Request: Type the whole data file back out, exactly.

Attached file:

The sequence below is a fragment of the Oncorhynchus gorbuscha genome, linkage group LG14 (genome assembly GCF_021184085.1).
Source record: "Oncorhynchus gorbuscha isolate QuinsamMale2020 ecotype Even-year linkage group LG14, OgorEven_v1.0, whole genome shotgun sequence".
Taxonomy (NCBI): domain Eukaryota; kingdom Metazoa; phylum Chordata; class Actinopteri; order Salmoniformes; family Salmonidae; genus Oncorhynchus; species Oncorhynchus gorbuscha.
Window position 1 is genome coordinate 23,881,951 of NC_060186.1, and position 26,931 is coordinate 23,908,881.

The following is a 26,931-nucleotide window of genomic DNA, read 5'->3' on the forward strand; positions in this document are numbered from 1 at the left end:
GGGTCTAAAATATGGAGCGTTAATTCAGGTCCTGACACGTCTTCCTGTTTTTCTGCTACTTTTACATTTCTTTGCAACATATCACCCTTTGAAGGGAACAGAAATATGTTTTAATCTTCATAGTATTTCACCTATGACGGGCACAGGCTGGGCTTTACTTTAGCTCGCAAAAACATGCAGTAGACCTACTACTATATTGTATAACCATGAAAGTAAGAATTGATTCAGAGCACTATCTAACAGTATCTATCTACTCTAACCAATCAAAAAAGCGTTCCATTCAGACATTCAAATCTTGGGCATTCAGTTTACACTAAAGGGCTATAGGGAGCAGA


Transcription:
The sequence below is a fragment of the Oncorhynchus gorbuscha genome, linkage group LG14 (genome assembly GCF_021184085.1).
Source record: "Oncorhynchus gorbuscha isolate QuinsamMale2020 ecotype Even-year linkage group LG14, OgorEven_v1.0, whole genome shotgun sequence".
Taxonomy (NCBI): domain Eukaryota; kingdom Metazoa; phylum Chordata; class Actinopteri; order Salmoniformes; family Salmonidae; genus Oncorhynchus; species Oncorhynchus gorbuscha.
Window position 1 is genome coordinate 23,881,951 of NC_060186.1, and position 26,931 is coordinate 23,908,881.

The following is a 26,931-nucleotide window of genomic DNA, read 5'->3' on the forward strand; positions in this document are numbered from 1 at the left end:
GGGTCTAAAATATGGAGCGTTAATTCAGGTCCTGACACGTCTTCCTGTTTTTCTGCTACTTTTACATTTCTTTGCAACATATCACCCTTTGAAGGGAACAGAAATATGTTTTAATCTTCATAGTATTTCACCTATGACGGGCACAGGCTGGGCTTTACTTTAGCTCGCAAAAACATGCAGTAGACCTACTACTATATTGTATAACCATGAAAGTAAGAATTGATTCAGAGCACTATCTAACAGTATCTATCTACTCTAACCAATCAAAAAAGCGTTCCATTCAGACATTCAAATCTTGGGCATTCAGTTTACACTAAAGGGCTATAGGGAGCAGA